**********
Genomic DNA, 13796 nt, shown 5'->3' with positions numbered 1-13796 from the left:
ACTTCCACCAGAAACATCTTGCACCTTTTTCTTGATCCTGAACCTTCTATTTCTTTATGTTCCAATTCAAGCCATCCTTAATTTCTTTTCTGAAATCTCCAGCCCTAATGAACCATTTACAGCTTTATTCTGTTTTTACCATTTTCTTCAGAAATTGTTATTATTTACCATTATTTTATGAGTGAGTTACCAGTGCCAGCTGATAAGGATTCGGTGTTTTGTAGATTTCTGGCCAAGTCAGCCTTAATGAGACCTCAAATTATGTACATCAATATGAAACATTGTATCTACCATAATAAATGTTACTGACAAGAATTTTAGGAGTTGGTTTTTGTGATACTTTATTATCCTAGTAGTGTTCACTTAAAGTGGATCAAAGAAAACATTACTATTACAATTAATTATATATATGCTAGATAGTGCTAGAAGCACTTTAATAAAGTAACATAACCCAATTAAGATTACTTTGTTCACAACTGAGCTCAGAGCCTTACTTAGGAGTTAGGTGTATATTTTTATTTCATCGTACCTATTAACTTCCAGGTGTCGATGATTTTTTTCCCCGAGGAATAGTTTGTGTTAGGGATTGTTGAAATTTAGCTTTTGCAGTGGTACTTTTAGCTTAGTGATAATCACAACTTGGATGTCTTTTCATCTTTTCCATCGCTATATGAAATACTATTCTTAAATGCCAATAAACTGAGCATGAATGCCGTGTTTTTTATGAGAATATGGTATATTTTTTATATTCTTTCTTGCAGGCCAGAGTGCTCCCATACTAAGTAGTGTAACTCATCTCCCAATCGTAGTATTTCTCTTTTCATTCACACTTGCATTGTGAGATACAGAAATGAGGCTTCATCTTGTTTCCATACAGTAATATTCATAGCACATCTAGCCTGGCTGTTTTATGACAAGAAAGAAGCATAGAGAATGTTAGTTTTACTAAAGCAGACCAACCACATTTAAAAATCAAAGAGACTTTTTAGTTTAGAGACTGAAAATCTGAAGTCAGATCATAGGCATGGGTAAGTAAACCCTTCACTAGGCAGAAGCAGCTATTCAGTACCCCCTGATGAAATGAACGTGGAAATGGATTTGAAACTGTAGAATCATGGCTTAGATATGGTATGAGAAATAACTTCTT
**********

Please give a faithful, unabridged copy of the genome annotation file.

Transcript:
Genomic DNA, 13796 nt, shown 5'->3' with positions numbered 1-13796 from the left:
ACTTCCACCAGAAACATCTTGCACCTTTTTCTTGATCCTGAACCTTCTATTTCTTTATGTTCCAATTCAAGCCATCCTTAATTTCTTTTCTGAAATCTCCAGCCCTAATGAACCATTTACAGCTTTATTCTGTTTTTACCATTTTCTTCAGAAATTGTTATTATTTACCATTATTTTATGAGTGAGTTACCAGTGCCAGCTGATAAGGATTCGGTGTTTTGTAGATTTCTGGCCAAGTCAGCCTTAATGAGACCTCAAATTATGTACATCAATATGAAACATTGTATCTACCATAATAAATGTTACTGACAAGAATTTTAGGAGTTGGTTTTTGTGATACTTTATTATCCTAGTAGTGTTCACTTAAAGTGGATCAAAGAAAACATTACTATTACAATTAATTATATATATGCTAGATAGTGCTAGAAGCACTTTAATAAAGTAACATAACCCAATTAAGATTACTTTGTTCACAACTGAGCTCAGAGCCTTACTTAGGAGTTAGGTGTATATTTTTATTTCATCGTACCTATTAACTTCCAGGTGTCGATGATTTTTTTCCCCGAGGAATAGTTTGTGTTAGGGATTGTTGAAATTTAGCTTTTGCAGTGGTACTTTTAGCTTAGTGATAATCACAACTTGGATGTCTTTTCATCTTTTCCATCGCTATATGAAATACTATTCTTAAATGCCAATAAACTGAGCATGAATGCCGTGTTTTTTATGAGAATATGGTATATTTTTTATATTCTTTCTTGCAGGCCAGAGTGCTCCCATACTAAGTAGTGTAACTCATCTCCCAATCGTAGTATTTCTCTTTTCATTCACACTTGCATTGTGAGATACAGAAATGAGGCTTCATCTTGTTTCCATACAGTAATATTCATAGCACATCTAGCCTGGCTGTTTTATGACAAGAAAGAAGCATAGAGAATGTTAGTTTTACTAAAGCAGACCAACCACATTTAAAAATCAAAGAGACTTTTTAGTTTAGAGACTGAAAATCTGAAGTCAGATCATAGGCATGGGTAAGTAAACCCTTCACTAGGCAGAAGCAGCTATTCAGTACCCCCTGATGAAATGAACGTGGAAATGGATTTGAAACTGTAGAATCATGGCTTAGATATGGTATGAGAAATAACTTCTT